Friday, July 27, 2007

"Show you what all that howl is for..."

Hey, hey my playmate
let me lay waste to thee
burned down their hanging trees
it's hot here hot here hot here hot here

Got a curse we cannot lift
shines when the sunset shifts
there's a curse comes with a kiss
the bite that binds the gift that gives
now that we got gone for good
writhing under your riding hood
tell your gra'ma and your mama too it's true
we're howling forever

- Wolf Like Me

(It's a great song. You can listen to it on their myspace page or follow the link below.)

I like werewolves. I enjoy imagining the reasons behind the worldwide folklore. Is it an incarnation of our dark side, our fear of the animal within? Are the werewolf stories a cultural cautionary tale? Perhaps they are the results of mass hallucinations, or maybe shapeshifters really do exist?

The original werewolf tale in Western civilization can be traced to Greek mythology. Lycaon acting with hubris and cruelty, attempted to feed human flesh to Zeus in order to test his divinity. Zeus got pissed off and turned him into a man-wolf. Lycaon's name thus forms the root of the word "lycanthropy" which is the state of transforming into a werewolf (magically or delusionally).

Most cultures seem to have werewolf tales. IN 14th Century France, there were 30,000 werewolf trials. It is believed to be the result of a fungus in the bread of the poor causing mass halluicnations combined with the suggestion of the werewolf fever that was sweeping the nation during that time. Additionally, there are the loup-garou of Louisiana, the Native American skinwalkers, as well as examples all over Europe, Asia and South America. I'm pretty sure there have been at least 50 werewolf movies as well.

Becoming wolfen historically seems to be a punishment of some kind. Earlier werewolves were blamed on cannibalism -- if you stooped to eating human flesh than you would transform into an animal. Later rejecting Christianity would make you a werewolf, which is probably how the full moon affliction was woven into the folklore, as the Indo-European religions associated the moon with the goddess. Christians are rather notorious for not really caring for women, nature or individuals. There is a legend in which those who interrupted Patrick during his sermonizing began howling like wolves and were transformed into wolves for seven years. This is the same Patrick who was said to have driven the snakes out of Ireland. Go figure!

The Werewolf page has all kinds of cool informaation. I got all of these images there, as well as a ton of information. They also have short stories and a nice, early creepy version of Little Red Riding Hood by Briffault. In this version, Red Riding Hood outsmarts the wolf after her grandmother's cat calls her a slut. This draws LRRH's attention to the fact that she is about to eat her own grandmother. (I prefer my fairy tales pathological, with lessons on how to avoid the pitfalls in life and a healthy dose of twisted sexuality. Disney has bleached them all to a flavorless paste, urging us to become good citizens.) Many claim that Little Red Riding Hood is a really metaphor for the awakening of a young woman's sexual awareness-- the red hood or cap representing the hymen or clitoris and the wolf representing the animal appetite of young men. That seems to be possible, especially since the wolf-dressed-as-grandma often seems to be trying to talk LRRH into climbing into bed with him.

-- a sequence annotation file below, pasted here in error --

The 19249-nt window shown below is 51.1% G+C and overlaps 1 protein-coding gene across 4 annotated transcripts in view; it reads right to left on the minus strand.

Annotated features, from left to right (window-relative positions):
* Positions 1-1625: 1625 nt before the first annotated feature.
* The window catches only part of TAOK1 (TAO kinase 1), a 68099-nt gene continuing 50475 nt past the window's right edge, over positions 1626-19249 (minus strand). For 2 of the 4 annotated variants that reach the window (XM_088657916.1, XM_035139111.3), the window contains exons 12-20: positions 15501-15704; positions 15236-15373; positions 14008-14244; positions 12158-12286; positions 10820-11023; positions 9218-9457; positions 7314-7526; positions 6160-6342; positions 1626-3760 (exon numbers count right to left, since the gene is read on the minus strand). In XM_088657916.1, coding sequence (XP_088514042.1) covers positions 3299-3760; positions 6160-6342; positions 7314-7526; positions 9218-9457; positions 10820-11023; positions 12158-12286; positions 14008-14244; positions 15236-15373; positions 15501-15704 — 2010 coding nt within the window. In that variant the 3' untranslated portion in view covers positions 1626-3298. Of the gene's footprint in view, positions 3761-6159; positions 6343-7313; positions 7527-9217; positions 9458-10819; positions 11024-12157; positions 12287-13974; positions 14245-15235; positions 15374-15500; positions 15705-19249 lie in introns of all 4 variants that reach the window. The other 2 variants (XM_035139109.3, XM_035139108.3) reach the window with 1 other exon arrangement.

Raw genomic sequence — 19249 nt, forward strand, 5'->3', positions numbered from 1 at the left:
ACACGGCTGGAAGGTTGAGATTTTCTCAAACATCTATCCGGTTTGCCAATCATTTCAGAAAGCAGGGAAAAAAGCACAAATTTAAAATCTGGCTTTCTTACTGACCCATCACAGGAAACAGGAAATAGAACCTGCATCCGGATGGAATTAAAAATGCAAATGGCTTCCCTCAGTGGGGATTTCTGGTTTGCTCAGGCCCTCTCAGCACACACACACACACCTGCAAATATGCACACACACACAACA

You can read a few other versions of the fairy tale here.

And please be careful walking through the woods alone.


JoeC said...

My opinion is that, like most quantum theorists suggest, our minds and the "real" universe are much more of a cooperative effort than we realise. So, reality is a probability field, and what you believe is a big factor in what the probability is. For example, your door may have a probability of 99.9%, and sometimes when you're hunting your car keys they may only have a probability of 50%. Things on the edge...things groups of people marginally believe in...have a less percentage of existing, but do pop in and out of reality...things like the loch ness monster, which clearly can't exist in Loch Ness because the lake couldn't support the creature, but every now and then somebody has a very real experience. Same with Big Foot...there have been some impossible tracks found with dermal ridges going up steep hills where no human could trek with that long a stride, but if it really existed we'd find a the creature may just be on the border of our more-dreamlike-than-we-know reality with a somewhat low probability of existence.

Which all brings me to werewolves, fairies, and vampires. In past centuries, there was probably a larger belief in the population for these things, and thus they probably had a higher probability of popping in and out of our collective reality...

Anyway, that's my just-educated-enough-to-be-dangerous theory.

La Sirena said...

As said in the latest Harry Potter, ""Just because something is in your mind doesn't mean it is not real."

I, too, beleve what you believe comprises and shapes are universe. Although you illustrate it rather well with your percentages. Very nice, thanks.